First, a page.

As for his words, “However, the level of its expectant, normal evil does not reach the level of the general masaalih,” the meaning of the “general masaalih” is the necessities. In other words, needs are at a lower level than the necessities, concerning which the needs reach up to the limit of necessities. The necessities are a must to ensure the religious and worldly masaalih that can establish the proper life in both this world and the Hereafter. As for the needs, even though they fall into the realm of what is needed by people, they do not reach the level of necessity.


The laws that have been enacted in order to attend to needs

Islamic Law is comprised of an uncountable number of laws that have specifically legislated to attend to the needed masaalih. It has been noted that all of the various branches of Islamic law show clear signs of the phenomenon of removing harm. Scanning the laws of the Shareeah, one finds that this type of law exists in matters of worship, mundane acts and customs, transactions and penal punishments.


In the realm of the acts of worship, numerous legal concessions can be found that make matters easier upon humans. These include the permission to make tayammum [“dry ablution”] in the absence of water or when one is not able to use water, the permission given to the ill and traveling to break their fast during the month of Ramadhaan, the permission given to the traveler to shorten his prayer, the dropping of the obligation of prayer upon the menstruating and post-partum women, the permission to wipe over splints and socks while either resident or traveling, the permission to pray sitting when one does not have the ability to stand.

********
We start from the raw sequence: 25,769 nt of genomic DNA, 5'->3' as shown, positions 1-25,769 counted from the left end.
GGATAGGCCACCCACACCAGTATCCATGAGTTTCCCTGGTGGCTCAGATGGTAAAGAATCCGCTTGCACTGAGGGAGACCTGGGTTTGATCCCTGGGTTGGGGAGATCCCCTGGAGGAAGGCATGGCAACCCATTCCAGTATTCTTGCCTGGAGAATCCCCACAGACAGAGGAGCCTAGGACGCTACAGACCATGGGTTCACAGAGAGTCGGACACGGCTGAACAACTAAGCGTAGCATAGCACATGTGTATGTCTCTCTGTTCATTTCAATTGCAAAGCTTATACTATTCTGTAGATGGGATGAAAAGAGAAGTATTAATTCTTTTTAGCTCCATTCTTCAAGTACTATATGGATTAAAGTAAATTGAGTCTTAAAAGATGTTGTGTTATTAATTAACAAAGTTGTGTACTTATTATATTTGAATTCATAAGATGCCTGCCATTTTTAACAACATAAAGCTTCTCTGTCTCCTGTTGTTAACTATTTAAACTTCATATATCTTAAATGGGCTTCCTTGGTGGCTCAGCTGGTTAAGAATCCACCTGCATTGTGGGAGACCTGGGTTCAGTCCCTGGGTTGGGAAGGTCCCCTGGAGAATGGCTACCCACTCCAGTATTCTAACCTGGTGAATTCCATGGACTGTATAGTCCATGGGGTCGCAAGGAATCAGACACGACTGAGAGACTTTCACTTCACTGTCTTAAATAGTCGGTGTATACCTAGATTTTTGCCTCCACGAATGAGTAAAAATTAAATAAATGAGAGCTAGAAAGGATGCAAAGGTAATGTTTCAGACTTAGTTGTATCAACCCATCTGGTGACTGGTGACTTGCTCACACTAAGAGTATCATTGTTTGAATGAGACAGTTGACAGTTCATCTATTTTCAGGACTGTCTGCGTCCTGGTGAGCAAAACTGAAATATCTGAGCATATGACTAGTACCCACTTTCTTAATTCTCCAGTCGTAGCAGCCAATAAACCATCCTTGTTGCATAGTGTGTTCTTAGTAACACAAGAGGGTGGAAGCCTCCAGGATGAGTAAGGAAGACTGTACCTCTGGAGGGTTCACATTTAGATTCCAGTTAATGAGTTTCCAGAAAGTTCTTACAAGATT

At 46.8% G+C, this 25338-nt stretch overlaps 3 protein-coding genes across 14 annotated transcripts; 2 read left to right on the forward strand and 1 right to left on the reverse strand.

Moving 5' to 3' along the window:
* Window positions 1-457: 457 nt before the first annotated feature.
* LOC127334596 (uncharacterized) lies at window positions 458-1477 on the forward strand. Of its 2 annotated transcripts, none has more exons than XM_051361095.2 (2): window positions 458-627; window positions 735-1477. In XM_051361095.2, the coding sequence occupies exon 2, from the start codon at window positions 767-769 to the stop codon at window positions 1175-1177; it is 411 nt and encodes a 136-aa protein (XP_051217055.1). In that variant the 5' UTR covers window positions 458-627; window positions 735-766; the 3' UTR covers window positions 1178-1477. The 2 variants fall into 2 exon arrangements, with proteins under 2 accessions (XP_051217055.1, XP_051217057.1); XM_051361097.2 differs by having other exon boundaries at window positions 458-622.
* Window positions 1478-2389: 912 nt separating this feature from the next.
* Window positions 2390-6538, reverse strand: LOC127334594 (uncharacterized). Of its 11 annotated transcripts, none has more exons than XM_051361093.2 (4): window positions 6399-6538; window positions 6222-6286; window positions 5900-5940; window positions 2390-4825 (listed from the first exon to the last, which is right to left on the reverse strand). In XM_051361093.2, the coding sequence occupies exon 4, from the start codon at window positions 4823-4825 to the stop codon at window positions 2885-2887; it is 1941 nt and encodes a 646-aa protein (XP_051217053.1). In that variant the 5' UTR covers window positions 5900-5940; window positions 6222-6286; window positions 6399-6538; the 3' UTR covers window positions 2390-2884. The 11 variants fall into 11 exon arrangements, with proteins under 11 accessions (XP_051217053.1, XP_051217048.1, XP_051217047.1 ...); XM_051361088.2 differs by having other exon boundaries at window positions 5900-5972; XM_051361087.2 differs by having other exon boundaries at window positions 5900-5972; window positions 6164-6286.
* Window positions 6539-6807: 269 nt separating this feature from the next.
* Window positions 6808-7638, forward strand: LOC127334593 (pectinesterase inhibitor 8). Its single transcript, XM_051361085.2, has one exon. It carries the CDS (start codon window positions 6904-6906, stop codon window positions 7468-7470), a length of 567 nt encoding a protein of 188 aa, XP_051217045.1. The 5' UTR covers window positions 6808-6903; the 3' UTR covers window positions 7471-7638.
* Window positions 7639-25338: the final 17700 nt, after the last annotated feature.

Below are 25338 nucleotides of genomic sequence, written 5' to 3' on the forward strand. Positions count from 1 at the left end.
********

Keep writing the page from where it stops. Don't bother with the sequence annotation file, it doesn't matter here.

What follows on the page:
The scholars have investigated the difference types of lessening of legal responsibility that are based on human inabilities, falling under the concept of legal concessions. They have found that they all can be placed into one of seven types. They are:


(1)     A lessening of obligation by dropping the obligation completely, such as dropping the obligation of the Friday prayers, fasting, pilgrimage, lesser pilgrimage and jihad due to the well-known excuses.

(2)     A lessening by shortening, such as the shortening of the prayer for the traveler, shortening of what a sick person cannot do of the prayer, such as shortening the bows and prostrations to a manner that he can perform it.

(3)     Lessening by substituting the act with another act, such as substituting a “dry ablution” for the ablution or complete washing, substituting sitting for one who cannot stand in the prayer, substituting lying down for one who cannot sit, substituting lying down with simply motioning, substituting fasting for freeing a slave, and substituting some of the obligatory acts of the pilgrimage and lesser pilgrimage with expiation for one with the proper excuse.

(4)     Lessening by allowing something to be done ahead of time, such as praying the Afternoon prayer earlier with the Noon prayer, praying the Night prayer earlier with the Sunset prayer when one combines the prayer in the earlier time of the two, paying the zakaat before the lapse of a year, paying the Zakat al-Fitr before the day of Eid [at the end of the fast of Ramadhaan], and performing the expiation before breaking one’s oath.